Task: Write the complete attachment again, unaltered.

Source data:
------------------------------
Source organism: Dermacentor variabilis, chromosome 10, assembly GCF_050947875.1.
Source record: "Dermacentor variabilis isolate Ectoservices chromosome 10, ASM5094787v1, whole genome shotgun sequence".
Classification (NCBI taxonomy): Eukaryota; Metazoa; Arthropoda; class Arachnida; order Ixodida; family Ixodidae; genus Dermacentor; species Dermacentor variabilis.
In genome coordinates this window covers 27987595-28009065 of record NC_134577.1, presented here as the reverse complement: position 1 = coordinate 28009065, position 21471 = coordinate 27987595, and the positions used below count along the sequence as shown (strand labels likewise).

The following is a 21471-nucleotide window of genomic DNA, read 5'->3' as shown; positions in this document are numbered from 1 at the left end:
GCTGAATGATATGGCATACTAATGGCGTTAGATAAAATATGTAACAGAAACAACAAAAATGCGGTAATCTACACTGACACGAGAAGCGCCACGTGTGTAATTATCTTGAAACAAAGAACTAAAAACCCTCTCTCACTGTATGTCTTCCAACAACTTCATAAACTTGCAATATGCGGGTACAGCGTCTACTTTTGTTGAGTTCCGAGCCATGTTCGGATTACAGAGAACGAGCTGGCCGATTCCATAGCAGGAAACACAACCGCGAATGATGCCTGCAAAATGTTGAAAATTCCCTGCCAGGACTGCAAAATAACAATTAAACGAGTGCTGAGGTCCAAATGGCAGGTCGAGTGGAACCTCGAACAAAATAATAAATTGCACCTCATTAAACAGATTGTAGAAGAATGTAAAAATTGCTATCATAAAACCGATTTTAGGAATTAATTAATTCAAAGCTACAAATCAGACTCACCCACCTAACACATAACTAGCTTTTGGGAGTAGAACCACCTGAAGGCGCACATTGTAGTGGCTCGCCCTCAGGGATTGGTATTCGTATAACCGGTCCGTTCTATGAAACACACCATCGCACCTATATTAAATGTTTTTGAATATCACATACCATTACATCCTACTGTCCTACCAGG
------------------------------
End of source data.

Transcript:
Source organism: Dermacentor variabilis, chromosome 10, assembly GCF_050947875.1.
Source record: "Dermacentor variabilis isolate Ectoservices chromosome 10, ASM5094787v1, whole genome shotgun sequence".
Classification (NCBI taxonomy): Eukaryota; Metazoa; Arthropoda; class Arachnida; order Ixodida; family Ixodidae; genus Dermacentor; species Dermacentor variabilis.
In genome coordinates this window covers 27987595-28009065 of record NC_134577.1, presented here as the reverse complement: position 1 = coordinate 28009065, position 21471 = coordinate 27987595, and the positions used below count along the sequence as shown (strand labels likewise).

The following is a 21471-nucleotide window of genomic DNA, read 5'->3' as shown; positions in this document are numbered from 1 at the left end:
GCTGAATGATATGGCATACTAATGGCGTTAGATAAAATATGTAACAGAAACAACAAAAATGCGGTAATCTACACTGACACGAGAAGCGCCACGTGTGTAATTATCTTGAAACAAAGAACTAAAAACCCTCTCTCACTGTATGTCTTCCAACAACTTCATAAACTTGCAATATGCGGGTACAGCGTCTACTTTTGTTGAGTTCCGAGCCATGTTCGGATTACAGAGAACGAGCTGGCCGATTCCATAGCAGGAAACACAACCGCGAATGATGCCTGCAAAATGTTGAAAATTCCCTGCCAGGACTGCAAAATAACAATTAAACGAGTGCTGAGGTCCAAATGGCAGGTCGAGTGGAACCTCGAACAAAATAATAAATTGCACCTCATTAAACAGATTGTAGAAGAATGTAAAAATTGCTATCATAAAACCGATTTTAGGAATTAATTAATTCAAAGCTACAAATCAGACTCACCCACCTAACACATAACTAGCTTTTGGGAGTAGAACCACCTGAAGGCGCACATTGTAGTGGCTCGCCCTCAGGGATTGGTATTCGTATAACCGGTCCGTTCTATGAAACACACCATCGCACCTATATTAAATGTTTTTGAATATCACATACCATTACATCCTACTGTCCTACCAGG